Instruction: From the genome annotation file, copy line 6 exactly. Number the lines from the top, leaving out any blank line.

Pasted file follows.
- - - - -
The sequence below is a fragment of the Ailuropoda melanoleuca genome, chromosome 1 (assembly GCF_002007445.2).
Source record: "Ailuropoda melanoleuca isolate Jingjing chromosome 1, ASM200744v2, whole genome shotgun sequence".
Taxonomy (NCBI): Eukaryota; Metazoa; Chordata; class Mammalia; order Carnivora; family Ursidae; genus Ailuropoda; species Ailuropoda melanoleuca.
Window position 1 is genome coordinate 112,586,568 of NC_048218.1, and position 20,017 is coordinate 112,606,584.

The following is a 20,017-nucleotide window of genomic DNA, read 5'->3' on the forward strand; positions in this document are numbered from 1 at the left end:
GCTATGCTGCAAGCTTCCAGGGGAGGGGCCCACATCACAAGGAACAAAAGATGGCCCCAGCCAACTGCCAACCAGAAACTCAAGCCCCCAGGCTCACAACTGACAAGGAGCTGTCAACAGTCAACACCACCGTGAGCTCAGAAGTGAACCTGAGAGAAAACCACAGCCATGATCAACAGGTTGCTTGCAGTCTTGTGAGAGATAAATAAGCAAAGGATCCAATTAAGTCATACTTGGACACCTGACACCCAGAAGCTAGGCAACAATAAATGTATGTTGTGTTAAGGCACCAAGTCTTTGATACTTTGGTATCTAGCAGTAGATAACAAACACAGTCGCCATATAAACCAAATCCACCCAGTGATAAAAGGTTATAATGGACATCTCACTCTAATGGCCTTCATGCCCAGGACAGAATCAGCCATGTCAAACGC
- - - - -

GCTATGCTGCAAGCTTCCAGGGGAGGGGCCCACATCACAAGGAACAAAAGATGGCCCCAGCCAACTGCCAACCAGAAACTCAAGCCCCCAGGCTCACAACTGACAAGGAGCTGTCAACAGTCAACACCACCGTGAGCTCAGAAGTGAACCTGAGAGAAAACCACAGCCATGATCAACAGGTTGCTTGCAGTCTTGTGAGAGATAAATAAGCAAAGGATCCAATTAAGTCATACTTGGACACCTGACACCCAGAAGCTAGGCAACAATAAATGTATGTTGTGTTAAGGCACCAAGTCTTTGATACTTTGGTATCTAGCAGTAGATAACAAACACAGTCGCCATATAAACCAAATCCACCCAGTGATAAAAGGTTATAATGGACATCTCACTCTAATGGCCTTCATGCCCAGGACAGAATCAGCCATGTCAAACGC